“Utility knives in the kitchen, why on earth would you need a utility knife in the kitchen?”, this kitchen-knife newbie wondered out loud. Then his girlfriend tossed some packages of food on his cutting board. Ah, it is all clear now.
The smaller K05 is just perfect for opening everthing that’s wrapped around your food items, that you wish to decimate with the mighty Santoku. A fine point for sliding under wrappers, and if you’re in a hurry just use those serrations to cut through anything that’s in the way of the food.
While meat tends to stick to the Santoku’s blade, the little K05 zips right through. The serrations leave a nice smooth cut. I find this surprizing, since I expected a jagged surface on the meat with a serrated edge. Apparently, SHARP serrations are quite a different beast. Although the narrow blade helps minimize ‘sticking’ I also suspect that the serrations are helping with ‘separating’ meat. The K05’s edge does protrude beneath the handle but not enough to fully guard my knuckles when putting the complete edge on the cutting board. If there’s one upgrade I would recommend is to find a way where the edge lies well below my knuckles, without increasing the width of the blade.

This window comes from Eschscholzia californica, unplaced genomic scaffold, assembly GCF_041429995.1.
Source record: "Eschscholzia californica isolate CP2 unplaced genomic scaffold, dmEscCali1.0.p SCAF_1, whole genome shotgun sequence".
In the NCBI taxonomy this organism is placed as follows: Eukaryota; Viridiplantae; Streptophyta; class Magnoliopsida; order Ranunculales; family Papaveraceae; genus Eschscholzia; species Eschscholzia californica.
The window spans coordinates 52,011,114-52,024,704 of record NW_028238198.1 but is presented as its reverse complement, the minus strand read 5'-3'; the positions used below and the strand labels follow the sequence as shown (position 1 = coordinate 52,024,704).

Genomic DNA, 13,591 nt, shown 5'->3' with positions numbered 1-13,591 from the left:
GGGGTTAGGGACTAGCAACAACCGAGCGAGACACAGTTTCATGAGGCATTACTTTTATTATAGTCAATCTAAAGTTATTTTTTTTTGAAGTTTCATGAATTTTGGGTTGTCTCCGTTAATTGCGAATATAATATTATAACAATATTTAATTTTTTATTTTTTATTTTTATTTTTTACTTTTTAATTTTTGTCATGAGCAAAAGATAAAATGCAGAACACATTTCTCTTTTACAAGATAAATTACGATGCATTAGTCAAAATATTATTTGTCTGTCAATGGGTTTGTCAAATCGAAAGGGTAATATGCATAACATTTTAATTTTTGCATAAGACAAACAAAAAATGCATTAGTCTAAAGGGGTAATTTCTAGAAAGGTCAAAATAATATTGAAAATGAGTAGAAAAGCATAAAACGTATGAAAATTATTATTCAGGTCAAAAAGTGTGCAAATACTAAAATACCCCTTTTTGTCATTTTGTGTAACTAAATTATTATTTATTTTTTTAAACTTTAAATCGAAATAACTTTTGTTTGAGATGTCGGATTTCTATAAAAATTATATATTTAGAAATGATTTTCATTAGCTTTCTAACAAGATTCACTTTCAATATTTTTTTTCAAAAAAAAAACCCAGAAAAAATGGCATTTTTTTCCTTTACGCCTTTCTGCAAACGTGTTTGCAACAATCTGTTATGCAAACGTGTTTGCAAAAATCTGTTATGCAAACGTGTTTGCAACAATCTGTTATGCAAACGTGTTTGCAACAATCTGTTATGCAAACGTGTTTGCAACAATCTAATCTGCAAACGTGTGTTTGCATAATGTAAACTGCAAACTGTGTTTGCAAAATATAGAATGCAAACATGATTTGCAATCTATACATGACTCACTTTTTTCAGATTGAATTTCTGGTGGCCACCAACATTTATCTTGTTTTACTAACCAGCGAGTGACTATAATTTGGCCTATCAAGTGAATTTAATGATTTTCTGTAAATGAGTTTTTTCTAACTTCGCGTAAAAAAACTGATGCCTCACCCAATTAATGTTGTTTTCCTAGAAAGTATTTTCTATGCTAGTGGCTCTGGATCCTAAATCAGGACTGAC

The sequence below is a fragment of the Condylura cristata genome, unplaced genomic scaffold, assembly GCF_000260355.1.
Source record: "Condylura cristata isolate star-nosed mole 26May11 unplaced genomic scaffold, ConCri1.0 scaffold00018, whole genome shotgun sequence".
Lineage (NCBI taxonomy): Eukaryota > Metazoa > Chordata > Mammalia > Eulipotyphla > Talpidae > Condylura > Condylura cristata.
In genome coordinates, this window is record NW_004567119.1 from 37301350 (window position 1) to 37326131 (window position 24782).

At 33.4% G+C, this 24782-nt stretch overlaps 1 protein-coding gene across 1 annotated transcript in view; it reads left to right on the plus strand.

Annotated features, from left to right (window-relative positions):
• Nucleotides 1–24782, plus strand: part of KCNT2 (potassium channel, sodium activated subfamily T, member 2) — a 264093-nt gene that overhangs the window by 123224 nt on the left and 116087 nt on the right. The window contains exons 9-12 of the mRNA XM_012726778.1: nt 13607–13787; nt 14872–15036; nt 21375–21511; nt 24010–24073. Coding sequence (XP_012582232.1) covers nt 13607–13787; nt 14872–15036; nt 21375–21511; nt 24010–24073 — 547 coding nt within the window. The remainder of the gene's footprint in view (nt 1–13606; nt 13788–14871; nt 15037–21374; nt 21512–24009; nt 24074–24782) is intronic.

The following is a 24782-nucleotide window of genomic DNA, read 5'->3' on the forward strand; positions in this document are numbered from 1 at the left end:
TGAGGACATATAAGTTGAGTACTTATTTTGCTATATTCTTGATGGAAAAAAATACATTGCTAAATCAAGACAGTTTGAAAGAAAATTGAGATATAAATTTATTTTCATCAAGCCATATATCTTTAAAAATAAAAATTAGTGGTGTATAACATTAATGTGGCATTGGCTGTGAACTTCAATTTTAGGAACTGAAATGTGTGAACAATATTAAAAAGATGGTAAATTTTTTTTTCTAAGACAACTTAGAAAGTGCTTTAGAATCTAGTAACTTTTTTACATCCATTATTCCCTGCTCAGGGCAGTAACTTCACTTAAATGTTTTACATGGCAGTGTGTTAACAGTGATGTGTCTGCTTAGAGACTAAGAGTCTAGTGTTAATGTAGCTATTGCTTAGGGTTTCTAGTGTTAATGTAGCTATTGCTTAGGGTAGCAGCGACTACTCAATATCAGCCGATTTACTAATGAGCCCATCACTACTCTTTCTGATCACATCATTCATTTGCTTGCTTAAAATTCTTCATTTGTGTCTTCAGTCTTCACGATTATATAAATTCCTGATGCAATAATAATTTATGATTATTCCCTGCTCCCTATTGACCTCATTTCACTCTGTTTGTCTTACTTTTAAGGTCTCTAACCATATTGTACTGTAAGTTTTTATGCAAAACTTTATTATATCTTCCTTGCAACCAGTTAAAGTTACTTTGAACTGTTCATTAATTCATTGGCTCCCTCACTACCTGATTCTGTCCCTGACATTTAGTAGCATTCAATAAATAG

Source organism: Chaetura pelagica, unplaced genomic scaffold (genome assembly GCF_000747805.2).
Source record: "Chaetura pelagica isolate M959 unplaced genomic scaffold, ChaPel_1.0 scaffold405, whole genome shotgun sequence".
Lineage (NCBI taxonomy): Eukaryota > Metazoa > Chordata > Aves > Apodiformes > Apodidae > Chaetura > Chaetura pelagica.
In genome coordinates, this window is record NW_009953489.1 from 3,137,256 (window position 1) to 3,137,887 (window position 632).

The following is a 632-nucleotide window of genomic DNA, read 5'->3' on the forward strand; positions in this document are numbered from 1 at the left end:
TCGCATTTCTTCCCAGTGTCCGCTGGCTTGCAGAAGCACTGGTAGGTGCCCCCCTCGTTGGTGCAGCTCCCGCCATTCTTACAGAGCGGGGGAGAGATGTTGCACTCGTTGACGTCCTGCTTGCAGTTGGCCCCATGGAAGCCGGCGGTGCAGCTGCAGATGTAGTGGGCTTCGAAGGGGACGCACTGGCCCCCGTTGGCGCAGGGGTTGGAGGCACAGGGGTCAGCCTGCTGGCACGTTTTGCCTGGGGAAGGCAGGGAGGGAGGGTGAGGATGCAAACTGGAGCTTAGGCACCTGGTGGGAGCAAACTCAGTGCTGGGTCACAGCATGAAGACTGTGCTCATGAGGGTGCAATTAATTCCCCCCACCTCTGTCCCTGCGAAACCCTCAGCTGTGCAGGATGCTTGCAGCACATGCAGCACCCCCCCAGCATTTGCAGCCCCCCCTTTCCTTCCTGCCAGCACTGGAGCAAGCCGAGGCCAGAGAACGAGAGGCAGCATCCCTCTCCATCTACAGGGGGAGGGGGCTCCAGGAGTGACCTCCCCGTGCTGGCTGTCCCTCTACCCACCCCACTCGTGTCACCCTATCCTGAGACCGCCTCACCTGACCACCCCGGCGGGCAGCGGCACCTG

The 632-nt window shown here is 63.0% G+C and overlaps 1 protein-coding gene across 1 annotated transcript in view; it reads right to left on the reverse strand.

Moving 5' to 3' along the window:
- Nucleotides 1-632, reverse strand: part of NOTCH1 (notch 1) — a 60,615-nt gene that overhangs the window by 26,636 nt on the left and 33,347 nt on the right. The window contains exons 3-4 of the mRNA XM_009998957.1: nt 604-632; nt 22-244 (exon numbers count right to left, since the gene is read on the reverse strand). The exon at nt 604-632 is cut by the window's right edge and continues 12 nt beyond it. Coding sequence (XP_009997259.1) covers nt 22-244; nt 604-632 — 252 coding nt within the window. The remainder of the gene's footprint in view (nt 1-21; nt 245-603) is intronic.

I wanted the K04, thinking it would make and excellent ‘bread’ knife with a point. The K05 proves that it indeed should be a great bread knife. It’s sad but true; the Tell-Sell commercial got it right. I do appreciate uncompressed bread now! And again, no jagged cuts whatsoever. Sharp serrations not only perform, they leave cuts that are just as smooth as the most expensive plain edges.
You do need a utility knife in the kitchen for everything the Tell-Sell commercials say you do, such as divind a frozen ‘block’ of vegetables. Plus, the K05 has proven itself as a top-notch package-opener, meat cutter and bread knife.